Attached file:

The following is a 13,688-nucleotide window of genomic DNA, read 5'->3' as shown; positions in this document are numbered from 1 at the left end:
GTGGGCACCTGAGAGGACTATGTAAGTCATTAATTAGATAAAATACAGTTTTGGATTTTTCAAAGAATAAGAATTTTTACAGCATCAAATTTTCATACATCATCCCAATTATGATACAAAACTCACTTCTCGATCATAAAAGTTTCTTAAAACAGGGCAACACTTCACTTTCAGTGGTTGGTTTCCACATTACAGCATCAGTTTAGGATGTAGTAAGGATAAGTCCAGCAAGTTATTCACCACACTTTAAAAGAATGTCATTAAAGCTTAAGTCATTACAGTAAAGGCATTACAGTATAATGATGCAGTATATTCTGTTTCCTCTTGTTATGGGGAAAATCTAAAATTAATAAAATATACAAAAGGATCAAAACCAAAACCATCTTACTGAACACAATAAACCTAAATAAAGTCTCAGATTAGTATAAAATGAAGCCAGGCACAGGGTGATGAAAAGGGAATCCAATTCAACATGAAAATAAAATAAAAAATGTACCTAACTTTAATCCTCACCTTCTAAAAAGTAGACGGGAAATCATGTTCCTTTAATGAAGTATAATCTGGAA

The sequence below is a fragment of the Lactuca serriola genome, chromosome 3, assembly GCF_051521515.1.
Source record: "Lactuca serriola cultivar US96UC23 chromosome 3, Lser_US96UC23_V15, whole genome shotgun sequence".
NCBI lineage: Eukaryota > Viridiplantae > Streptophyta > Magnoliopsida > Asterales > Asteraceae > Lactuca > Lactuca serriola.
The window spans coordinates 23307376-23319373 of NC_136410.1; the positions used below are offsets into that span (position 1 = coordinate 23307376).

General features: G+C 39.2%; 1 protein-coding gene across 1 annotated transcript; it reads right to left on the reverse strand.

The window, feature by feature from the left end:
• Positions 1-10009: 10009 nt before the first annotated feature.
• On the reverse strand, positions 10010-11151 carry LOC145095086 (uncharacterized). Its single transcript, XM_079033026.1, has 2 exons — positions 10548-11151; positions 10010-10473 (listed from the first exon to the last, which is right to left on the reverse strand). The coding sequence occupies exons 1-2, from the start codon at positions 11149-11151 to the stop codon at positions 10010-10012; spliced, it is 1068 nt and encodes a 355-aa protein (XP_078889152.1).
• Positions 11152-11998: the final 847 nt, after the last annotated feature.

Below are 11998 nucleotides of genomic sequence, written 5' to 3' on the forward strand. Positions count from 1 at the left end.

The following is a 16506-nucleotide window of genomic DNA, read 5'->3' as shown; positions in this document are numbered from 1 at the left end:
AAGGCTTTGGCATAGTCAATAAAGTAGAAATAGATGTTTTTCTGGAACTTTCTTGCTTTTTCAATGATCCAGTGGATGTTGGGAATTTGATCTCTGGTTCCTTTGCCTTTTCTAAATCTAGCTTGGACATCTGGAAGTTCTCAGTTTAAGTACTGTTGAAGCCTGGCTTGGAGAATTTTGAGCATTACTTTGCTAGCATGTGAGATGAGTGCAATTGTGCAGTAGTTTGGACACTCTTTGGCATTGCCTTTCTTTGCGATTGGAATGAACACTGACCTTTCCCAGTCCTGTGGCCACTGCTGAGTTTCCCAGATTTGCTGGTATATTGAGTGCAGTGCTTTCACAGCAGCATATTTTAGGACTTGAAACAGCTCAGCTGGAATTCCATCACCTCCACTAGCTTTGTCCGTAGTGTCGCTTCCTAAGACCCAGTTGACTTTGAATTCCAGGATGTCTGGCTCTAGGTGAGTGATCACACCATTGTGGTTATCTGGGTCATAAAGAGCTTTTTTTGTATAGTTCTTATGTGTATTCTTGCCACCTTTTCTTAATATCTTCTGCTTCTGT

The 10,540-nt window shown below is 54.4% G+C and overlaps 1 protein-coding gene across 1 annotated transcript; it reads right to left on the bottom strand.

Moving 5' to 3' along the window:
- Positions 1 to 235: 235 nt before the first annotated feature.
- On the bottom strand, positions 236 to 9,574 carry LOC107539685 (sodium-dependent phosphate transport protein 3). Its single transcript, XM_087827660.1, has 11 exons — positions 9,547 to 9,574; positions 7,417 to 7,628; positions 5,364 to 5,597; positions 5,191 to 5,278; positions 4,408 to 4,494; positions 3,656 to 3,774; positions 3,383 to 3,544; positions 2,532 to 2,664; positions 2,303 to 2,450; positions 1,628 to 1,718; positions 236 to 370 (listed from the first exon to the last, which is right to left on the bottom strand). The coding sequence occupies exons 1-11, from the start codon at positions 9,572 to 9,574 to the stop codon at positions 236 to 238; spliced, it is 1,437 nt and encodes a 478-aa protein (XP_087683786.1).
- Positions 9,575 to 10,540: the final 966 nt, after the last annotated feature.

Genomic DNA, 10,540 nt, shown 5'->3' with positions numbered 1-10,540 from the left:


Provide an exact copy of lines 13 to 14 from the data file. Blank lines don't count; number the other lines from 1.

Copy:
The following is a 16506-nucleotide window of genomic DNA, read 5'->3' as shown; positions in this document are numbered from 1 at the left end:
AAGGCTTTGGCATAGTCAATAAAGTAGAAATAGATGTTTTTCTGGAACTTTCTTGCTTTTTCAATGATCCAGTGGATGTTGGGAATTTGATCTCTGGTTCCTTTGCCTTTTCTAAATCTAGCTTGGACATCTGGAAGTTCTCAGTTTAAGTACTGTTGAAGCCTGGCTTGGAGAATTTTGAGCATTACTTTGCTAGCATGTGAGATGAGTGCAATTGTGCAGTAGTTTGGACACTCTTTGGCATTGCCTTTCTTTGCGATTGGAATGAACACTGACCTTTCCCAGTCCTGTGGCCACTGCTGAGTTTCCCAGATTTGCTGGTATATTGAGTGCAGTGCTTTCACAGCAGCATATTTTAGGACTTGAAACAGCTCAGCTGGAATTCCATCACCTCCACTAGCTTTGTCCGTAGTGTCGCTTCCTAAGACCCAGTTGACTTTGAATTCCAGGATGTCTGGCTCTAGGTGAGTGATCACACCATTGTGGTTATCTGGGTCATAAAGAGCTTTTTTTGTATAGTTCTTATGTGTATTCTTGCCACCTTTTCTTAATATCTTCTGCTTCTGT